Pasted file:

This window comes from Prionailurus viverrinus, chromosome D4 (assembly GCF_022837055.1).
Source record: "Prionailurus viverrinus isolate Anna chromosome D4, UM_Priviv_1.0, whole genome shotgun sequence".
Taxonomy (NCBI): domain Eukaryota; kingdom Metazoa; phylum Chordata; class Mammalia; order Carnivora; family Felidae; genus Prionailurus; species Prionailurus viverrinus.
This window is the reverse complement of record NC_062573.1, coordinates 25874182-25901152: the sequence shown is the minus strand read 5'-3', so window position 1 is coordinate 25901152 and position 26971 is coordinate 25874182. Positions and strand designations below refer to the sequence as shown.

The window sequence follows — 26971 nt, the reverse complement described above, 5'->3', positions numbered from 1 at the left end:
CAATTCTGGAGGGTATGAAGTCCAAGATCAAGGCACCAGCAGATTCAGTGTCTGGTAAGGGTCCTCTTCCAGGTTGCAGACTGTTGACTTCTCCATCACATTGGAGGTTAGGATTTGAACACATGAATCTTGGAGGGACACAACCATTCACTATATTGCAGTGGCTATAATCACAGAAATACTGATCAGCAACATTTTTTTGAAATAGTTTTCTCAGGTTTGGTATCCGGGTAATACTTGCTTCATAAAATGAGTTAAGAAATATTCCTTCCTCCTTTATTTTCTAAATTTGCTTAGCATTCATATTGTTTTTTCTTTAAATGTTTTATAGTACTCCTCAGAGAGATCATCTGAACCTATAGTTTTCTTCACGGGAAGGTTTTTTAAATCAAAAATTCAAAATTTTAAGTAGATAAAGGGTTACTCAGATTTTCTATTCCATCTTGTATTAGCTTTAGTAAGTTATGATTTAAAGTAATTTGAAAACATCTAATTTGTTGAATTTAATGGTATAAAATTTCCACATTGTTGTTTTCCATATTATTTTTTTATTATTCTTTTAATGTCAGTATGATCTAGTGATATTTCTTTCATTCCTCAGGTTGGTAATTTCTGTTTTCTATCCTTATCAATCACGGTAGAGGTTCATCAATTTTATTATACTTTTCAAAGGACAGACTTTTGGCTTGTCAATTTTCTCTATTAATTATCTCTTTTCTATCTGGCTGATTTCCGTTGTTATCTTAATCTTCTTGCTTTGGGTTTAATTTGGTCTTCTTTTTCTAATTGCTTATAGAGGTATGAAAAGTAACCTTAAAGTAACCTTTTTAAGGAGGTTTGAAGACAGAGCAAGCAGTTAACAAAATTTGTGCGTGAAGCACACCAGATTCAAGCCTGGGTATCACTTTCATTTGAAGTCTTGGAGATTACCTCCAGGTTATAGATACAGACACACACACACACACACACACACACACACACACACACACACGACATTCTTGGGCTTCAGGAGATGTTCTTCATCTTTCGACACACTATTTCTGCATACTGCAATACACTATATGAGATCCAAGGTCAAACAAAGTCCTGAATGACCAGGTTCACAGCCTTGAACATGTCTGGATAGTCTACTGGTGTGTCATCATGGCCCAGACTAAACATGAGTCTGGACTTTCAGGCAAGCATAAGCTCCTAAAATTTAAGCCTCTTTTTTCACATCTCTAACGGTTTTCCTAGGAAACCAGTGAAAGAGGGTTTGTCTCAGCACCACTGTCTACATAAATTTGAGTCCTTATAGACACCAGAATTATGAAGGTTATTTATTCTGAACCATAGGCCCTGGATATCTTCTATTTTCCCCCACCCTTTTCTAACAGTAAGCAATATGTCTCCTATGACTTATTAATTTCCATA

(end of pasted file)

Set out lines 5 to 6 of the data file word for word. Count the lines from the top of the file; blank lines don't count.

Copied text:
The window sequence follows — 26971 nt, the reverse complement described above, 5'->3', positions numbered from 1 at the left end:
CAATTCTGGAGGGTATGAAGTCCAAGATCAAGGCACCAGCAGATTCAGTGTCTGGTAAGGGTCCTCTTCCAGGTTGCAGACTGTTGACTTCTCCATCACATTGGAGGTTAGGATTTGAACACATGAATCTTGGAGGGACACAACCATTCACTATATTGCAGTGGCTATAATCACAGAAATACTGATCAGCAACATTTTTTTGAAATAGTTTTCTCAGGTTTGGTATCCGGGTAATACTTGCTTCATAAAATGAGTTAAGAAATATTCCTTCCTCCTTTATTTTCTAAATTTGCTTAGCATTCATATTGTTTTTTCTTTAAATGTTTTATAGTACTCCTCAGAGAGATCATCTGAACCTATAGTTTTCTTCACGGGAAGGTTTTTTAAATCAAAAATTCAAAATTTTAAGTAGATAAAGGGTTACTCAGATTTTCTATTCCATCTTGTATTAGCTTTAGTAAGTTATGATTTAAAGTAATTTGAAAACATCTAATTTGTTGAATTTAATGGTATAAAATTTCCACATTGTTGTTTTCCATATTATTTTTTTATTATTCTTTTAATGTCAGTATGATCTAGTGATATTTCTTTCATTCCTCAGGTTGGTAATTTCTGTTTTCTATCCTTATCAATCACGGTAGAGGTTCATCAATTTTATTATACTTTTCAAAGGACAGACTTTTGGCTTGTCAATTTTCTCTATTAATTATCTCTTTTCTATCTGGCTGATTTCCGTTGTTATCTTAATCTTCTTGCTTTGGGTTTAATTTGGTCTTCTTTTTCTAATTGCTTATAGAGGTATGAAAAGTAACCTTAAAGTAACCTTTTTAAGGAGGTTTGAAGACAGAGCAAGCAGTTAACAAAATTTGTGCGTGAAGCACACCAGATTCAAGCCTGGGTATCACTTTCATTTGAAGTCTTGGAGATTACCTCCAGGTTATAGATACAGACACACACACACACACACACACACACACACACACACACACACGACATTCTTGGGCTTCAGGAGATGTTCTTCATCTTTCGACACACTATTTCTGCATACTGCAATACACTATATGAGATCCAAGGTCAAACAAAGTCCTGAATGACCAGGTTCACAGCCTTGAACATGTCTGGATAGTCTACTGGTGTGTCATCATGGCCCAGACTAAACATGAGTCTGGACTTTCAGGCAAGCATAAGCTCCTAAAATTTAAGCCTCTTTTTTCACATCTCTAACGGTTTTCCTAGGAAACCAGTGAAAGAGGGTTTGTCTCAGCACCACTGTCTACATAAATTTGAGTCCTTATAGACACCAGAATTATGAAGGTTATTTATTCTGAACCATAGGCCCTGGATATCTTCTATTTTCCCCCACCCTTTTCTAACAGTAAGCAATATGTCTCCTATGACTTATTAATTTCCATA